They are not only the link between new designers and consumers, but they also act as ambassadors for emerging brands. Without them, we would not have a lot of the brands that we all know and love today. It really is a symbiotic relationship.
The brand has a focus on botanical aesthetic, is there a possibility that the brand will become a sustainable brand?
Sustainability is one of the primary reasons why I created this brand. What I am learning more and more is that there is no such thing as a “sustainable brand” because the definition is changing day-by-day. The most important thing for my brand is that we produce with an open mind, an ethical heart, and regularly stay up-to-date on eco-friendly technologies and practices in the apparel manufacturing world.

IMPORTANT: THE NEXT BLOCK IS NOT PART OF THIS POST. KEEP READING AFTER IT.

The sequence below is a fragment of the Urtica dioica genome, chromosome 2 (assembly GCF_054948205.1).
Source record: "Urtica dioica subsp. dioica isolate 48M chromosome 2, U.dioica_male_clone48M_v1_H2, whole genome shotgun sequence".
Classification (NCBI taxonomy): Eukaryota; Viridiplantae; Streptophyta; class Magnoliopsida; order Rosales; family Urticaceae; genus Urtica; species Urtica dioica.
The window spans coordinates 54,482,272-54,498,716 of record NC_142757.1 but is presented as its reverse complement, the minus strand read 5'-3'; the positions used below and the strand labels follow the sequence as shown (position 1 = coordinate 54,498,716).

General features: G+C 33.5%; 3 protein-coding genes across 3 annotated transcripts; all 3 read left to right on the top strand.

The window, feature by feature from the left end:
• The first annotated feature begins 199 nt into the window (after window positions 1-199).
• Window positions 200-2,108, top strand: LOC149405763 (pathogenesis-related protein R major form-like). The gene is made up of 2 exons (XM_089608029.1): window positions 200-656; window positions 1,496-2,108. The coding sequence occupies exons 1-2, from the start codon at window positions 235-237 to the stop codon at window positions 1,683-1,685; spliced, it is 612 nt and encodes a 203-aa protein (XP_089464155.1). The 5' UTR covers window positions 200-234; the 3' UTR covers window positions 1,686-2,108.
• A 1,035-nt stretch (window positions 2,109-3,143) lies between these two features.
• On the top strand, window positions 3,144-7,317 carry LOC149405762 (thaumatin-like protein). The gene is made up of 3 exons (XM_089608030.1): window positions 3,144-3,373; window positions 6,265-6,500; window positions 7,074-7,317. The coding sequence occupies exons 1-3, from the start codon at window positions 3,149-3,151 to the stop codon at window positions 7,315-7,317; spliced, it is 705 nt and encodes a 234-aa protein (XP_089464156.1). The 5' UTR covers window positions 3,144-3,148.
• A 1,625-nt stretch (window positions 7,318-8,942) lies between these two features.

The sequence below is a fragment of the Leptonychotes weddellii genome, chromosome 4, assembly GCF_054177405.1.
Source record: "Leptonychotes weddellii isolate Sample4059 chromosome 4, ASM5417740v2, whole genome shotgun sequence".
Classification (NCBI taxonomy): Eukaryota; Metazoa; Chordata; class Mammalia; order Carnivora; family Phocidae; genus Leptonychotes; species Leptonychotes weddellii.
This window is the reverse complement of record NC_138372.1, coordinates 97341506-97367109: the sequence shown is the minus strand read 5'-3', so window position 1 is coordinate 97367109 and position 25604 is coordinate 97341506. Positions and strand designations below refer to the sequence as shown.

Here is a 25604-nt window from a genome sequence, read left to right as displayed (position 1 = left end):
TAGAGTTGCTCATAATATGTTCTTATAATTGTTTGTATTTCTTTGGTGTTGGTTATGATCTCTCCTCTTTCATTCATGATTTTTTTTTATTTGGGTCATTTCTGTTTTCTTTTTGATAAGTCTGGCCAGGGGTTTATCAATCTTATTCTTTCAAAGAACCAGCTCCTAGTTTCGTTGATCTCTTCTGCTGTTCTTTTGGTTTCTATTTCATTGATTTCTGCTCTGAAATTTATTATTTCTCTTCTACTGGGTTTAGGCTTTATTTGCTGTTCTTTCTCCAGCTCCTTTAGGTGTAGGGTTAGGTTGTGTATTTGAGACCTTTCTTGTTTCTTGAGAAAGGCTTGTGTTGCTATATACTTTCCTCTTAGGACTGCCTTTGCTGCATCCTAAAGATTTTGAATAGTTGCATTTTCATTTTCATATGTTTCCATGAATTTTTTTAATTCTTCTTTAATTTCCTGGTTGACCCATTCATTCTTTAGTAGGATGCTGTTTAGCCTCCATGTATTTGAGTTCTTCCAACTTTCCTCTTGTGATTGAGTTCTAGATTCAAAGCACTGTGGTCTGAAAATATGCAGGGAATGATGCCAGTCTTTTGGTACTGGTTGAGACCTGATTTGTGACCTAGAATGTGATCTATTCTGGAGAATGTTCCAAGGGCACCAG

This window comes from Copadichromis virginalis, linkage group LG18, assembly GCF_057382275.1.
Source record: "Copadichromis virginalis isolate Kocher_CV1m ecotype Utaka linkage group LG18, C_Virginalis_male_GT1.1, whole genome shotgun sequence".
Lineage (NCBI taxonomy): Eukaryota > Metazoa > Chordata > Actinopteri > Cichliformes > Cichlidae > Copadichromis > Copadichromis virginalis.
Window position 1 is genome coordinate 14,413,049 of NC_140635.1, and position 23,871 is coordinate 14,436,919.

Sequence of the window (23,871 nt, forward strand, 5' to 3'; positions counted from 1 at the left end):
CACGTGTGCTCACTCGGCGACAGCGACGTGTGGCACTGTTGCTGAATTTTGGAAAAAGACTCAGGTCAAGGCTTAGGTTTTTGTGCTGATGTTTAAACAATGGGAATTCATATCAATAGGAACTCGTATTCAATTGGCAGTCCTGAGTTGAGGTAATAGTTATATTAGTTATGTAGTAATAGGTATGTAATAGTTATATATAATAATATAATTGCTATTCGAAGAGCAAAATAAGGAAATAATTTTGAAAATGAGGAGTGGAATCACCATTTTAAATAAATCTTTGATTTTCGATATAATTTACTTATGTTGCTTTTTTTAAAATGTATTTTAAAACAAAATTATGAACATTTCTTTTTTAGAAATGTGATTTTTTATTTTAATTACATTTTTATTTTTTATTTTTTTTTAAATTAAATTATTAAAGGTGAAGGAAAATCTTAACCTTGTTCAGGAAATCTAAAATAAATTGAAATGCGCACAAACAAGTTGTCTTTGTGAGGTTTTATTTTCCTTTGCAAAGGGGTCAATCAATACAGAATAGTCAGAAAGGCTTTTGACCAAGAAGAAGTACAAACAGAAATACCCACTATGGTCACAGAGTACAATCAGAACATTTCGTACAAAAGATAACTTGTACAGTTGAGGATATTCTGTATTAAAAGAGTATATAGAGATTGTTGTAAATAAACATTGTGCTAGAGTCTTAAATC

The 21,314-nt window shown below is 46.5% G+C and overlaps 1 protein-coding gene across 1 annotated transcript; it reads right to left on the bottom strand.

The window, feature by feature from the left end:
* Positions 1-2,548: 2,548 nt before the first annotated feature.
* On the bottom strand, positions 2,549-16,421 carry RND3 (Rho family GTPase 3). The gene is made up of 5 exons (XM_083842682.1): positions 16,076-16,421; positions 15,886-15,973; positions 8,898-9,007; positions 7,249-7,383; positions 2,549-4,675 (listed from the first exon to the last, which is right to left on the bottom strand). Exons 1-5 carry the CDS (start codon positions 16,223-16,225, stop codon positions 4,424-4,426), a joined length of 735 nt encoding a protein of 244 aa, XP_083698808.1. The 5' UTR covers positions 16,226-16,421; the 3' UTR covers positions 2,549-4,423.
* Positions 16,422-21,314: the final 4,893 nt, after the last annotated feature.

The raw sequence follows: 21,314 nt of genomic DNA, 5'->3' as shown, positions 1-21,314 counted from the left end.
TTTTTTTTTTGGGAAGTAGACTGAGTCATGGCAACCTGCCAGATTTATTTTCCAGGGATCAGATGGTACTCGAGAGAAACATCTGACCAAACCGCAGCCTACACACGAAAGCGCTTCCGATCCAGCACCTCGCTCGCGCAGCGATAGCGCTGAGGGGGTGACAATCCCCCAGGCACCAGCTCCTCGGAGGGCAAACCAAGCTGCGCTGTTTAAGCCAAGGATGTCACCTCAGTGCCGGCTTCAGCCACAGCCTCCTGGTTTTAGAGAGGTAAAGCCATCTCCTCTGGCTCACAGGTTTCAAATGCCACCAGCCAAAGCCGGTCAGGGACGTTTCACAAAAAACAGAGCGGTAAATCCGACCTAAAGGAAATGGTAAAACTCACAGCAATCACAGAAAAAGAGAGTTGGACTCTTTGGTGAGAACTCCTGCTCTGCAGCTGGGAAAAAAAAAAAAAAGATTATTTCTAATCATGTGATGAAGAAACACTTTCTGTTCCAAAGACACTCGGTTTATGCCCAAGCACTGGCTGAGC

At the moment, to ensure sustainable practices, we are working closely with our independent factories to produce limited runs of each style to avoid overproducing. We are also incorporating alternative textiles that can give the wearer the same luxurious feel as what they are [used] to traditionally buying while reducing the environmental harm.
I am personally a big fan of the way silk feels, but I decided to use Tencel as an alternative. This fabrication derives from wood pulp, breathes well, and has antibacterial properties. It has an identical texture and drape to silk which made it perfect for our loungewear inspired pieces. Manufacturing Tencel also requires less energy, agriculture, and water than silk which I felt was a major step in the right direction.
Ultimately, the goal with sustainability is not perfection, it is about progress.
What are your thoughts of the Los Angeles fashion industry?
Honestly, it has changed significantly over the last few years alone. When I first moved to LA in 2016, I remember everyone and their mother was obsessed with only buying from major designer labels. Now I am starting to see the boutiques and the consumers especially starting [to] become more demanding of brands and collections that have value beyond the label and have a story.